If your timber-framed home was built between 1920 and 1965, you may struggle to get equity release.
Can you get equity release with a concrete property?
You can get equity release with a concrete property; however, you will have limited access to lenders and products. The concrete type and construction year are essential for determining if you can get equity release.
Below are a few types of concrete acceptable to most lenders:
- Wimpey – No Fines concrete walls
- Laing Easiform Concrete
- SSHA ( Scottish Specialist Housing Association ) No Fines Concrete
If your property is built of precast concrete or panels, it is challenging to get an equity release. Most prefab concrete houses were constructed shortly after World War II and have already outlived their life expectancy.
Lenders may also require hardness tests on the property to ensure the concrete is still structurally sound.
Can you get equity release on a steel-framed property?
You can get equity release on a steel-framed property, but you will have limited access to lenders and products. Most lenders will only accept steel-framed properties built post-2000. If the property is a flat, the flat must be part of a block, and acceptability is subject to the surveyor's comments.
The year of construction and property type impact whether you can get equity release on a steel-framed home.
Therefore, speaking with a qualified equity release advisor who can search the whole market for you is essential to give you the best chance of being accepted.
Can you get equity release on a pre-fab home?
Properties built of concrete pre-fab are often rejected for equity release. Aviva will review the property before the valuation takes place. If your property has previously been repaired, more options are available.
Property underwriting for other pre-fab construction, including SIPS, is regularly changing, so it is best to inquire about checking for the latest lending options.
Your equity release advisor will enquire on your behalf and let you know the outcome as soon as they know.
Can you get equity release on a modern eco home?
You can usually get equity release on a modern eco home. Property underwriting is constantly changing for modern construction methods as more is learnt about the longevity of the construction method. Even if you have previously been rejected, you may now be able to get equity release.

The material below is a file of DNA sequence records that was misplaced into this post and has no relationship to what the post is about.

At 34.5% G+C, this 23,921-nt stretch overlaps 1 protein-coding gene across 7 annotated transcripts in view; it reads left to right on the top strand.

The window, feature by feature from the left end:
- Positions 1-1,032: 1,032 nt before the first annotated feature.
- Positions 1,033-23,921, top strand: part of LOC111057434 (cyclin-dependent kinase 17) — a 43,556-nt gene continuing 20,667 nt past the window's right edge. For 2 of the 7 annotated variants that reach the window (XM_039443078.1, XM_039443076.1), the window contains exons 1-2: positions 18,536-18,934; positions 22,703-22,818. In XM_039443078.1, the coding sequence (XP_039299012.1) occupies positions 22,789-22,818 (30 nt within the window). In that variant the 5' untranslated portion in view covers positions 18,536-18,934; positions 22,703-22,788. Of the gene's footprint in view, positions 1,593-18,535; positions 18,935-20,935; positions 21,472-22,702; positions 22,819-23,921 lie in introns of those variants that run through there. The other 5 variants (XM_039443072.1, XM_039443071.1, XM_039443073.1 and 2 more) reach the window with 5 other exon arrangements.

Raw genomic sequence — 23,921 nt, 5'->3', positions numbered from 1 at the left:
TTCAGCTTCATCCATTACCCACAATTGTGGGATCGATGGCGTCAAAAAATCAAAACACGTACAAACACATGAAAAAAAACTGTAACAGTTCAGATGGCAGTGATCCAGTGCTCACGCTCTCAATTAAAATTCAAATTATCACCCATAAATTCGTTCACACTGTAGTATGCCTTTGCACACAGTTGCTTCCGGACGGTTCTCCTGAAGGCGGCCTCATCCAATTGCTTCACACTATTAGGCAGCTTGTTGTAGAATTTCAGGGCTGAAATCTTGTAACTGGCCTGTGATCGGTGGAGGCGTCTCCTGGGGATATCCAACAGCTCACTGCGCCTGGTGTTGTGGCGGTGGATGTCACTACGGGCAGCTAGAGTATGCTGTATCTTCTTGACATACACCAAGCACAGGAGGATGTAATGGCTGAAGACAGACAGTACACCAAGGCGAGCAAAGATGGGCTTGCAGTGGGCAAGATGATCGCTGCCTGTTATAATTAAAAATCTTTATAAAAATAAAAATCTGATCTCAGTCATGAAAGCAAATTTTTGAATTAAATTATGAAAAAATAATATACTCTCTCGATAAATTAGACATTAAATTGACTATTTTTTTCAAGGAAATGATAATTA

Your equity release advisor will check the latest underwriting and advise if you can get equity release.
If you have solar panels installed at your home, we need to know if they are owned or leased. If leased, the lender will require a copy of the lease and may request that clauses be changed.
Having an eco home could also be beneficial for equity release. You may be able to achieve a reduced interest rate if your property has a valid Energy Performance Certificate (EPC) rating of A or B.
Some lenders will be able to check your energy rating for free, too.
Can you get equity release on a single-skin brick home?
Single-skin brick must typically be over 225mm thick to get equity release. If less than 225mm thick, you will usually only be able to get equity release if only a small percentage of your outside walls is thinner than 255mm.
Commonly, equity release lenders only allow 10% to 15% of the property's walls to be single-skin brick less than 225mm thick.
If you are still determining the percentage of your home the single-skin brick covers, don't worry. As part of your application, you will receive a free valuation from a surveyor. They will assess the amount of single-skin brick and whether your property is acceptable.
If a part of your property is single-skin brick, but the rest is built of another construction method, such as double-skin brick or cavity, the lender will still need to assess the thickness of the part that is single-skin.